What Would Jesus do?

July 9, 2005



In approaching Arwen I have taken several different approaches. I have been confrontational, I have been whiny, I have begged. I have attempted to bargain, trade, coerce and cajole my way into her heart and moreso into her pants.

All of these have resulted in frustration, resentment and failure. Someone on another blog inserted an odd question: What would Jesus do?

If we go to Matthew chapter 5, Jesus spoke of what He believed in the Sermon on the Mount. He said if someone asked you to walk a mile, walk two. If they ask for your coat, give him your shirt as well. If they slap you on one cheek, offer them the other. Love your enemy.

He lived what He spoke on the cross. God was ready to smite the whole city of Jerusalem. But Jesus said, “Father, forgive them for they know not what they do.”

This thinking goes against every instinct we have as human beings. When we are attacked, we want to rise up, defend and the retaliate. As we watch visions of people bloodied by terrorist bombs, we want to retaliate and smite out those who would kill and threaten us and our children. It’s just a natural reaction.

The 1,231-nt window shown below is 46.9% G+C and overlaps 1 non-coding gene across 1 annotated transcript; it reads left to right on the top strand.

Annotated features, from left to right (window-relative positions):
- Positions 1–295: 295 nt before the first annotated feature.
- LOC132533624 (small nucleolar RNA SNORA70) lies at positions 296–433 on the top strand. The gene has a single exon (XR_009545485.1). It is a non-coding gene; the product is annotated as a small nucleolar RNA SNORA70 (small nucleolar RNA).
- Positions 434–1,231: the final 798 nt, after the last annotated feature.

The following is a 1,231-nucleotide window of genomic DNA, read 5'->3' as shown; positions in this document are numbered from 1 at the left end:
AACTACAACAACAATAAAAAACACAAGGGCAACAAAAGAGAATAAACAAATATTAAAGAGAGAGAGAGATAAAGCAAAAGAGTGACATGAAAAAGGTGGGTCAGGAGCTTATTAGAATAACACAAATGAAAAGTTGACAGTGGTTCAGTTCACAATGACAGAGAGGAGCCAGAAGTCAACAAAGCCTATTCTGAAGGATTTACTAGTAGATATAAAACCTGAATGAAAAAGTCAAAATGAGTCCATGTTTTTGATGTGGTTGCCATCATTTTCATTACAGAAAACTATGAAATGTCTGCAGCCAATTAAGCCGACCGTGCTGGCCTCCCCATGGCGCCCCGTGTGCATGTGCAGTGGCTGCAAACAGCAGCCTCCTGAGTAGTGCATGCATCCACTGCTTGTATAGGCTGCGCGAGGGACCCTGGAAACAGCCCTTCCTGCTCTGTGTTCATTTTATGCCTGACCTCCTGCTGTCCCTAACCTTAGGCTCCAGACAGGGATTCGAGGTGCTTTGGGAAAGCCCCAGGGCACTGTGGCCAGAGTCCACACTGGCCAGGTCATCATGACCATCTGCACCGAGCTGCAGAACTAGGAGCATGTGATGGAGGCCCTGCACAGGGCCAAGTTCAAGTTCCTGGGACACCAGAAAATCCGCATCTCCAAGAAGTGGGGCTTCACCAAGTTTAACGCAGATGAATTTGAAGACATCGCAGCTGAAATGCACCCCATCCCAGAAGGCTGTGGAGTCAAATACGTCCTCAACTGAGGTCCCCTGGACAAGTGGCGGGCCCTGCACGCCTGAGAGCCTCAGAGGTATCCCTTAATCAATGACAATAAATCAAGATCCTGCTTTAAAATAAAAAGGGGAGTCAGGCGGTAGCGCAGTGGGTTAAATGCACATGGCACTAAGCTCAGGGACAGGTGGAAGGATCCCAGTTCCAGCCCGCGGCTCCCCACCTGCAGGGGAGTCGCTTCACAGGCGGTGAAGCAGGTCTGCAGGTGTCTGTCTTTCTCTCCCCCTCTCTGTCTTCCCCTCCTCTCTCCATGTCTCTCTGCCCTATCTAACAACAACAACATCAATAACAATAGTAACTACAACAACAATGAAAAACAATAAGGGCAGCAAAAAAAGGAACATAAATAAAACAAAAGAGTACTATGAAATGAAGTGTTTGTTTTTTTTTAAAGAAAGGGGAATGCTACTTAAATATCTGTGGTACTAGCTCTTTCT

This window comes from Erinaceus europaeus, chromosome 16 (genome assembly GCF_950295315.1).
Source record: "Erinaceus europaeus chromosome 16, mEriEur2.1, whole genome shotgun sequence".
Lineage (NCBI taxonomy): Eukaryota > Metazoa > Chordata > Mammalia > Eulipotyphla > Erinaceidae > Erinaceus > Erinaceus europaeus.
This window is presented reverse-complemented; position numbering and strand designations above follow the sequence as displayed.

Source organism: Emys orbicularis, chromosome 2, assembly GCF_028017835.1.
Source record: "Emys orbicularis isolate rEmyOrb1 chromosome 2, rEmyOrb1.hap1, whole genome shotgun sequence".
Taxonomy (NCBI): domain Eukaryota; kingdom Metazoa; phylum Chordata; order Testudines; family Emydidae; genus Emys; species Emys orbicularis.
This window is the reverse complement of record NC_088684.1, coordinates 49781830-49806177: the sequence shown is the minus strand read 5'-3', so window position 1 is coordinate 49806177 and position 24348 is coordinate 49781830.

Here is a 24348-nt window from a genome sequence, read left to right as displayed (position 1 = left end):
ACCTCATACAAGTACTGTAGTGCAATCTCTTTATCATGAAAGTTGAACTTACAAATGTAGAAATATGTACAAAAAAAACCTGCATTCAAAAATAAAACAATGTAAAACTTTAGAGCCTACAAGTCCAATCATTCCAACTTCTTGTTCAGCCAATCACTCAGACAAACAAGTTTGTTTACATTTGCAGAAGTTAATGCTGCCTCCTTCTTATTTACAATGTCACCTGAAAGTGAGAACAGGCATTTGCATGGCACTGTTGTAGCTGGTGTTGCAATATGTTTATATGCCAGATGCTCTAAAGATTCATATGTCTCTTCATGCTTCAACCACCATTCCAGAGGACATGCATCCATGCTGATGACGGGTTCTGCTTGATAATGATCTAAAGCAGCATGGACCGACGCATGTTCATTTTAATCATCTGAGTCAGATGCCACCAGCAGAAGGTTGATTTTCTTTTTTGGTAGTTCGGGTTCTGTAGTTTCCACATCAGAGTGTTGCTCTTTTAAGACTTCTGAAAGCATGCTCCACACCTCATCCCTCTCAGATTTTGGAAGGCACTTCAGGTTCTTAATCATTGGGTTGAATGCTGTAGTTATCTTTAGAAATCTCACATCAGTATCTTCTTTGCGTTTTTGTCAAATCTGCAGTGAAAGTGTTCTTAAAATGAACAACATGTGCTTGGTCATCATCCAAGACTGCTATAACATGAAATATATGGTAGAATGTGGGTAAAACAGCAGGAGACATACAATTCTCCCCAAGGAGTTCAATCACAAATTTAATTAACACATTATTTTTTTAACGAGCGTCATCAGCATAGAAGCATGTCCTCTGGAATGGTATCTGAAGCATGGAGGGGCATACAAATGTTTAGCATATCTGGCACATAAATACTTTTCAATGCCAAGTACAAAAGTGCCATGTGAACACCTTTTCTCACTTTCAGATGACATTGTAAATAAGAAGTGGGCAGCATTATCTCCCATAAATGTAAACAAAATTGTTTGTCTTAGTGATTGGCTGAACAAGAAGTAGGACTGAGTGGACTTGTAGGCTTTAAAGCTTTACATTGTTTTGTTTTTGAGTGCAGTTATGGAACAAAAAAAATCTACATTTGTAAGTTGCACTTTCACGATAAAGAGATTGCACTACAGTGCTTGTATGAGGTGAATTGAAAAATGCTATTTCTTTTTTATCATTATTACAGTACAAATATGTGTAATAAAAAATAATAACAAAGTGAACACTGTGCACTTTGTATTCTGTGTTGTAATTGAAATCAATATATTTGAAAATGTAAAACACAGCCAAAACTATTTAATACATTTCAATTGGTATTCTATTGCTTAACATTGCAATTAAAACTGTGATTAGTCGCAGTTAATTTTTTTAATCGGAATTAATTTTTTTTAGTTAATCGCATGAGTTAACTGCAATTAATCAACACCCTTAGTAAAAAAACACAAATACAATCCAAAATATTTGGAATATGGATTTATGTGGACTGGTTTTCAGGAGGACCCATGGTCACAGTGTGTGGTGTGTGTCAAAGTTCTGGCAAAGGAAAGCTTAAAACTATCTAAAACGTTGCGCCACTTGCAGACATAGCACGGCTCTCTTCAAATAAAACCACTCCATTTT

Is it the best reaction? Going off and attacking someone out of anger; is that us at our best? Or maybe we are at our best when we are fearful and defensive. We are ever vigilant, seeking out those who would harm us. We build higher walls, install alarm systems, put in check points, hire more screeners and security.

Clearly our gut reaction serves a purpose at the outset. We do need to be careful in the face of danger and sometimes we need to be aggressive when we are threatened. But these initial and base reactions are not us at our best. We can be consumed by them all too easily.

Loving ones enemies is never easy. We think others will look at us and think we are weak. We believe we will invite more attacks upon us if we turn the other cheek.

Actually, it may be precisely the opposite. We may invite more attacks but it is more because of being strong. Ghandi and Martin Luther King both lead nonviolent resistant movements and both were assissinated…by their own. Ghandi was shot by a fellow Indian Hindu, and MLK by a fellow black. Jesus was essentially turned over by one of his own disciples. To be sure, there may be a very steep price to pay for being nonviolent, but is that any more of a price than being violent and vengeful?